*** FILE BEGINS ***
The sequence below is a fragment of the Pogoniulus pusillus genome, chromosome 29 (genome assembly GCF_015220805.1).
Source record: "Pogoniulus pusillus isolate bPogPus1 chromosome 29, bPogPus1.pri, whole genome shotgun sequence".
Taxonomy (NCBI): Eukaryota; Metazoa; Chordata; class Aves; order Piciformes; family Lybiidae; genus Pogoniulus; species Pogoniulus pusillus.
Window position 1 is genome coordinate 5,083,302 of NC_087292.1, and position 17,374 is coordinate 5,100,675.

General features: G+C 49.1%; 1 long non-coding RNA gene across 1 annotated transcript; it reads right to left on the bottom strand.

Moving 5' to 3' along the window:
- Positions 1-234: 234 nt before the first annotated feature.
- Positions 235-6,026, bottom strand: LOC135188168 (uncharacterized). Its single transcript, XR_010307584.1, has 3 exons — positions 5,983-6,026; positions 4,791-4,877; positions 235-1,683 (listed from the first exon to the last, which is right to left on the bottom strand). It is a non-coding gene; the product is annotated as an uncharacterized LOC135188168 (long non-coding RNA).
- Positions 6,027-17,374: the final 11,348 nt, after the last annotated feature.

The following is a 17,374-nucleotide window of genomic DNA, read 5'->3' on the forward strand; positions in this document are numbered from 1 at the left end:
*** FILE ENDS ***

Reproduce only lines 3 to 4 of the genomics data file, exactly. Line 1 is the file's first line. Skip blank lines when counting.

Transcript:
Taxonomy (NCBI): Eukaryota; Metazoa; Chordata; class Aves; order Piciformes; family Lybiidae; genus Pogoniulus; species Pogoniulus pusillus.
Window position 1 is genome coordinate 5,083,302 of NC_087292.1, and position 17,374 is coordinate 5,100,675.